5 Ways to Manage Vitiligo

5 Ways to Manage Vitiligo

If you’re one of the millions of people living with vitiligo, you know how this skin disorder can have a big impact on your quality of life. Although vitiligo doesn’t affect your physical health, it can hurt your self-esteem, confidence, and outlook.

At the private practice of dermatologist Allen A. Flood, MD, we understand the devastating effects skin conditions of all kinds can have, including vitiligo. We also know not all cases of vitiligo need the same type of treatment. 

That’s why Dr. Flood first accurately diagnoses your condition, then recommends the best treatment options for your case. Keep reading to learn more about this autoimmune disease and your choices for managing it. 

What is vitiligo?

Vitiligo is a noncontagious autoimmune condition that causes loss of skin color. It does this by affecting the production of melanin in your skin. When you have vitiligo, your immune system attacks the cells that produce skin color (melanocytes). 

This skin disease leads to a loss of skin pigmentation. As a result, you have white or light patches of skin on your face or body. You can have segmental vitiligo or non-segmental vitiligo (NSV). 

Segmental vitiligo means the light or white patches affect a specific body part or limb. Non-segmental vitiligo is more common. This is when different areas of your body have patches of skin without normal pigmentation. 

People with NSV notice some symmetry in the location of these patches. For example, if you have a patch on your upper right thigh, you probably also have a patch on your upper left thigh. 

Why do I have vitiligo?

Researchers are still trying to understand the causes of vitiligo. They believe this autoimmune disorder can be triggered by certain factors, like environmental (external) stressors and internal (emotional) stress. 

Like other autoimmune diseases, vitiligo is linked to specific gene variations that make you more likely to develop vitiligo. But just because you have the gene variation does not mean you will get vitiligo.

If you have a thyroid disease or condition, you may have an elevated risk for vitiligo. Thyroid disease is one of the most commonly associated conditions for people with vitiligo. Having a thyroid problem can also signal that vitiligo may develop. 

Vitiligo affects people from all ethnic groups and skin colors. No one group is more or less likely to develop it. But if you’re a person of color, vitiligo is more obvious and may cause you more distress.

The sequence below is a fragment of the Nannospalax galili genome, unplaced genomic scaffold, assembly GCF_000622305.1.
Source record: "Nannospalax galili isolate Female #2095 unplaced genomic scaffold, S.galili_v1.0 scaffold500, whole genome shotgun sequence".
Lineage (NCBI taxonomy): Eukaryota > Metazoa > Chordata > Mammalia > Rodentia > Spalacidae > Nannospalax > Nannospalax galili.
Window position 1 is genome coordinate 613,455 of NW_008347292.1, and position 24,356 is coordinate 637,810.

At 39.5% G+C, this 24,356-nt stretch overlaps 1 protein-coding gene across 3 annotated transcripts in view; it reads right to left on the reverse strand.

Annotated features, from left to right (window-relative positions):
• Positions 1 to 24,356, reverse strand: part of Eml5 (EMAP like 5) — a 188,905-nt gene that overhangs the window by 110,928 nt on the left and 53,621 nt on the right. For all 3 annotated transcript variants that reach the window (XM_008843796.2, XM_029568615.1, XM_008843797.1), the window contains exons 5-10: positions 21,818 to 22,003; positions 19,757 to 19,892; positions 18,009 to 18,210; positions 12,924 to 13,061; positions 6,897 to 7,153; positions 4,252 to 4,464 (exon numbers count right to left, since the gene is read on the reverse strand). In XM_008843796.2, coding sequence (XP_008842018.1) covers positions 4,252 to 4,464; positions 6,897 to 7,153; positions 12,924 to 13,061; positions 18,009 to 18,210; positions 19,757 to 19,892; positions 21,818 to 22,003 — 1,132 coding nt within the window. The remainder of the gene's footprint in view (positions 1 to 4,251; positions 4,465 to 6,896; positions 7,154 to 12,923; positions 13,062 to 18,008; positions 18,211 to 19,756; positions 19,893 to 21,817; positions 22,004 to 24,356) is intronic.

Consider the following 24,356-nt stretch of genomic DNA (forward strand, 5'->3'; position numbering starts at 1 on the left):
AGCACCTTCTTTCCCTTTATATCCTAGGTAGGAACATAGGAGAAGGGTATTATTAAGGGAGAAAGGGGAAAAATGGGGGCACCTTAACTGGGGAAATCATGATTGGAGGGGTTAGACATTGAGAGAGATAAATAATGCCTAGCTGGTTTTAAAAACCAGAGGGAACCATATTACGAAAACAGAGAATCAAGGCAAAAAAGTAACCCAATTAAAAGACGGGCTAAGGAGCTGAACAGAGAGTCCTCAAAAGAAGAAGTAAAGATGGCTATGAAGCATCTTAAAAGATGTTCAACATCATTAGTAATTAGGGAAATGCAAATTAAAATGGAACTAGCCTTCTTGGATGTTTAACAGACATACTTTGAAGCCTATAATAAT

Most people first develop early signs of vitiligo when they’re in their 20s, and it typically develops before you turn 40, but you can develop vitiligo at any age.

What are the ways I can manage vitiligo?

There’s no cure for vitiligo and no way to reverse pigment loss. Fortunately, different treatment options exist that help by either:

After Dr. Flood diagnoses your condition, he creates a treatment plan based on your current skin condition and aesthetic goals. With Dr. Flood’s help, you can manage vitiligo with:

Topical and oral medicines 

Oral medications might include drugs designed to control inflammation or regulate your immune system. Topical medications help suppress the immune system cells that attack your melanocytes (the cells that color your skin). 

These treatments include immune-cell-targeting corticosteroids and immunomodulators. 

UV light therapy 

Phototherapy, or narrow-band UVB light therapy, can treat the loss of skin pigmentation. This highly effective treatment uses a highly concentrated beam of light to stimulate new skin cell development below the surface of your skin.

Micropigmentation (cosmetic tattooing)

Micropigmentation is a treatment that works like a tattoo or permanent cosmetic treatment. This treatment works by blending the color of vitiligo to more closely match your surrounding skin. Dr. Flood implants small particles of natural pigment under your skin, similar to tattooing. He custom-mixes the pigments to match your skin. 


Dr. Flood may recommend bleaching, also referred to as skin lightening or depigmentation. If vitiligo has affected large areas of your skin, Dr. Flood may give you a topical solution to lighten the areas of your skin not affected by vitiligo so your skin blends better. 

Skin grafts 

Dr. Flood can also address vitiligo by taking skin from unaffected areas of your body and surgically replacing the vitiligo-affected skin. This treatment typically works best for patients with segmental vitiligo, with 80-95% experiencing dramatic improvement. 

Get help managing your vitiligo by scheduling an appointment with Dr. Flood at our Capitol Hill office in Washington, DC.

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